The staple ingredients in their cuisine are rice and cassava, seafood, fresh and dried plantains, and coconuts. Castrated goat is served for special celebrations on the Islands, which are mainly religious observances. They also celebrate two New Years in Comoros. The first is the traditional New Year on January 1st and the other follows the Islamic calendar. They celebrate their Independence Day on July 6. These festivals include music, dancing and cultural performances, which recreate popular and important literary texts, including war epics and tales from the villages. Of course the festivals showcase their very best food.
As I looked into the cuisine of this archipelago nation, I decided cooking something from the sea would be most fitting. (Besides, I didn’t want to think about castrating a goat.) The influences on their cuisine are French, African and Arabian. The religious influence is major as well. Although alcohol can be found in some European restaurants and tourist locations on the Islands, most Comorians do not partake.
So let’s eat Comorian style:
Soupe faux pois (Sweet Pea Soup)
We set the table with the many colors of the Comoros flag; green, yellow, white, red and blue. We lit a ylang-ylang candle which emitted a lovely floral scent. In Comoros, it is proper to say “bismillah” (thanks to Allah) before eating. We began the meal with a really special sweet pea soup. It had some spiciness from the cayenne and ginger and was made creamy with a light coconut milk. We loved it and I think I will have to add this to my favorites list.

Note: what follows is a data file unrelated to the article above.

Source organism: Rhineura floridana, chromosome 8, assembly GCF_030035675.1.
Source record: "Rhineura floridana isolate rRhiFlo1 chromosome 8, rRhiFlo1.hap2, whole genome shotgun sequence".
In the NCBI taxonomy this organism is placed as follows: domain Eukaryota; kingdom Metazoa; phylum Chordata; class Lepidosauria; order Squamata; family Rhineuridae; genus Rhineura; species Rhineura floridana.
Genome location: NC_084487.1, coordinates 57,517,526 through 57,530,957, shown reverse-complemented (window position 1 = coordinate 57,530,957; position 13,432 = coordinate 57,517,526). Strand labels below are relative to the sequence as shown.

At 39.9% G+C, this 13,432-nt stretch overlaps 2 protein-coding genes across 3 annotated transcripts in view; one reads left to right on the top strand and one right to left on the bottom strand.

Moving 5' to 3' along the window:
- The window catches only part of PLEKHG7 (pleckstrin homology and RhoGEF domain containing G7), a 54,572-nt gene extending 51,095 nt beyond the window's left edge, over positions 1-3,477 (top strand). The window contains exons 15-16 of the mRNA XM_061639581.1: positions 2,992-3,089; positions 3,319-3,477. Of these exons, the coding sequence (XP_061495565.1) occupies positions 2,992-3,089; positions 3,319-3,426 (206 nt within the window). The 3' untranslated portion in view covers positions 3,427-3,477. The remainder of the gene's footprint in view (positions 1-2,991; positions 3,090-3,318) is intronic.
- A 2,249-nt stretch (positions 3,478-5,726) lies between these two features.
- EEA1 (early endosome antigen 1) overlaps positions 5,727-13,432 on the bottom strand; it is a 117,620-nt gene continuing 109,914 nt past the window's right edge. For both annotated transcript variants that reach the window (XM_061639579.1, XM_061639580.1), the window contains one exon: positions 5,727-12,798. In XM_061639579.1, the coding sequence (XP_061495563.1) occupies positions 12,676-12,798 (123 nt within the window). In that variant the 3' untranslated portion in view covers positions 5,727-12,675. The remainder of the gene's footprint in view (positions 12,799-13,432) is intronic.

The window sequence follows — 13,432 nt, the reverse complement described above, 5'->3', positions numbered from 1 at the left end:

For the main course, we savored the lobster with vanilla butter sauce. We were both surprised at how delicious the vanilla was in the butter. The lobster was served over some lightly wilted greens and clover sprouts, which were a lovely accompaniment. We found ourselves pleasantly satisfied, as the meal had a delightful richness to it.
Dessert is not too common in Comoros but they do enjoy fresh fruit, especially jackfruit. Jackfruit is a tropical fruit, known as the largest tree-borne fruit, weighing as much as 80 pounds (36 kg). I couldn’t find any fresh jackfruit but we did find it in a jar. We mixed it with apples, bananas, oranges and melon. A light sauce was made from cinnamon and vanilla, which accentuated the fruity flavors.
All in all, we were very happy to have journeyed to Comoros.
I leave you this week with a few proverbs from Comoros:
You can win a woman with lies but you cannot feed her with lies.
If you live in the river you should make friends with the crocodile.
A chicken with beautiful plumage does not sit in a corner.
A fool and water will go the way they are diverted.
Until next week,